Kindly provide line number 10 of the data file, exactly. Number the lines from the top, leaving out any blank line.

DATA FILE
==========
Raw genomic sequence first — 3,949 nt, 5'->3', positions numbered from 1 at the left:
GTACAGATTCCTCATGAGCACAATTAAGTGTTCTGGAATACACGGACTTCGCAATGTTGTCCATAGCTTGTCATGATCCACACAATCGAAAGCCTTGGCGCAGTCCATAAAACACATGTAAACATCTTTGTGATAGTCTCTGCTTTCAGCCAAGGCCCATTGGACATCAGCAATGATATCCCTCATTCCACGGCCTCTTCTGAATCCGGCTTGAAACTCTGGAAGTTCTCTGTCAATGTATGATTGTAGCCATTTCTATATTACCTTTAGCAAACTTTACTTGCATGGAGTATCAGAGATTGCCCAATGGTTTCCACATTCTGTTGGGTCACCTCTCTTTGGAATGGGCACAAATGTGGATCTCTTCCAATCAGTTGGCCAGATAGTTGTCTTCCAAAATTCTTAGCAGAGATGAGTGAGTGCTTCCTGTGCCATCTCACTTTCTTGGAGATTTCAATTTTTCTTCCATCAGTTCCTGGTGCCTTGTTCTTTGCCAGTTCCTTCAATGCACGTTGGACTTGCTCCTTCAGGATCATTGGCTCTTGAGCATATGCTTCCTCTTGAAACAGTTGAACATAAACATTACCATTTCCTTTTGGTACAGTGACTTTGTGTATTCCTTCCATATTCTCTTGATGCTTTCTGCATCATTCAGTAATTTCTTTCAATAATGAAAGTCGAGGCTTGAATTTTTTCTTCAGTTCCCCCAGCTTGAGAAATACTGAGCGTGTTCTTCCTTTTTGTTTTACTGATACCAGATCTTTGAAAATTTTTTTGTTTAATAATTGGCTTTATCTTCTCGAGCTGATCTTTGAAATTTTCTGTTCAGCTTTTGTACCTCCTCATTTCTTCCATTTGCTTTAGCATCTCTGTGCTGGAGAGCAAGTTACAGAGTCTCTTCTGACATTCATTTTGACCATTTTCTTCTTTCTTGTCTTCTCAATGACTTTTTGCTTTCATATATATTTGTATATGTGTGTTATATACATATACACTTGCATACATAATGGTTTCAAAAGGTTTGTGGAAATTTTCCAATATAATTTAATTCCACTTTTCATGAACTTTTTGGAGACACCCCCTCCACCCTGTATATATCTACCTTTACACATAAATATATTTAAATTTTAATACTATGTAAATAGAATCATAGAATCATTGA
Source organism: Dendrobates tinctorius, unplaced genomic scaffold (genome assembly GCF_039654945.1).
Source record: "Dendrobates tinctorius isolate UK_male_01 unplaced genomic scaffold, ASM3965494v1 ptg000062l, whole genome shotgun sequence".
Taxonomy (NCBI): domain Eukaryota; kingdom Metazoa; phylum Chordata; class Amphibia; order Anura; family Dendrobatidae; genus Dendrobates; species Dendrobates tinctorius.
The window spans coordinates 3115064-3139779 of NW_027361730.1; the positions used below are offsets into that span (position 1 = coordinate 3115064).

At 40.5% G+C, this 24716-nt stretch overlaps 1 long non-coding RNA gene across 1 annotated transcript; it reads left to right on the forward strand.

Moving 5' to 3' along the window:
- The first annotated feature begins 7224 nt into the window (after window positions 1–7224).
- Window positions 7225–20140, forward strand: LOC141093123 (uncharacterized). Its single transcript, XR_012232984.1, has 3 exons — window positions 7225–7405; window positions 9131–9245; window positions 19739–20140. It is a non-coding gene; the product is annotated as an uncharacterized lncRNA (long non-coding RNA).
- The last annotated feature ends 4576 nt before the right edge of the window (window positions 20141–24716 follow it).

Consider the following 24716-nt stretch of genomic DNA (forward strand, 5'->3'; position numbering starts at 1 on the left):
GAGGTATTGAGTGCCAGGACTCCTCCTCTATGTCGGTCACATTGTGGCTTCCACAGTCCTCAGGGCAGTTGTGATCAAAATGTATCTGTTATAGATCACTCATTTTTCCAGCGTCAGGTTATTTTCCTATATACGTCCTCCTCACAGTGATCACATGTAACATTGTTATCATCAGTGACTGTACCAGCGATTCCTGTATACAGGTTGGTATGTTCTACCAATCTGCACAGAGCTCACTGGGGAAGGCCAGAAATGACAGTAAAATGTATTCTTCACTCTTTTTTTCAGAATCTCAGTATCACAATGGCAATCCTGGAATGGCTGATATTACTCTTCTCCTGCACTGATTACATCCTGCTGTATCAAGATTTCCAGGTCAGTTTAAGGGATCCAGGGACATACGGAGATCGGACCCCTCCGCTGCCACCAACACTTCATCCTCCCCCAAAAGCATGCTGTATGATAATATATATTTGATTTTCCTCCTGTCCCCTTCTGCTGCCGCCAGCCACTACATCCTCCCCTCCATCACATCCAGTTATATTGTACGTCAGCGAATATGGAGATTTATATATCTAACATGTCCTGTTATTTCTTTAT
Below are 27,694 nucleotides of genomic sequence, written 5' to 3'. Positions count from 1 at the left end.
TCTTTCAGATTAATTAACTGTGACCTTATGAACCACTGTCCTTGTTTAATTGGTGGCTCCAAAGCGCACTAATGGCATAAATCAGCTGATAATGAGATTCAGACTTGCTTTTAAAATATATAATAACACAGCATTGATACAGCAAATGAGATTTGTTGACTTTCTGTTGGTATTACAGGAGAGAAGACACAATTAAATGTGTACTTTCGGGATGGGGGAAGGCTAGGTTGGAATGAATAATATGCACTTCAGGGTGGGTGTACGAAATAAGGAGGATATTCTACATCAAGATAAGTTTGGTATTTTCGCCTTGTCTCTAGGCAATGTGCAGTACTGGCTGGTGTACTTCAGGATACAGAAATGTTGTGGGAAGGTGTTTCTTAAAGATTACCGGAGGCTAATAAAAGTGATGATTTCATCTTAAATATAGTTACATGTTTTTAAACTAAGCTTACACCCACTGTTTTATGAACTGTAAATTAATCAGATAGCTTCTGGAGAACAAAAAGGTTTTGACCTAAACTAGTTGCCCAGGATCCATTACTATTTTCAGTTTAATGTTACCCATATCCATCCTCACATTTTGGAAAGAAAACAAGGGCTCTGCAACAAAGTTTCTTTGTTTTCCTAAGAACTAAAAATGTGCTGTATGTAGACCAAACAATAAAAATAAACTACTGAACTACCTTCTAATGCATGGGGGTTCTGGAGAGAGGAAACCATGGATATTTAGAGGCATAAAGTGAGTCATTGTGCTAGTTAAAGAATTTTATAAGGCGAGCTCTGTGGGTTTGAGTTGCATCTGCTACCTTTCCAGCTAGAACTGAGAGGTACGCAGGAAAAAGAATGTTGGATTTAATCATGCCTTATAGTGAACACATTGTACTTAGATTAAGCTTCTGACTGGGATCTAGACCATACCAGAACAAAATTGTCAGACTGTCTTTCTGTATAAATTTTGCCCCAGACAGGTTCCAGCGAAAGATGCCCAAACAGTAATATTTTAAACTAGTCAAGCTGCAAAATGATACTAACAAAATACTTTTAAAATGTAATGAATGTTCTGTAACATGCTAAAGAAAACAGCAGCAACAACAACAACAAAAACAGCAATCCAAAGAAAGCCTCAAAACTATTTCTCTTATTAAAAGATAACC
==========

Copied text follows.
- Window positions 7225–20140, forward strand: LOC141093123 (uncharacterized). Its single transcript, XR_012232984.1, has 3 exons — window positions 7225–7405; window positions 9131–9245; window positions 19739–20140. It is a non-coding gene; the product is annotated as an uncharacterized lncRNA (long non-coding RNA).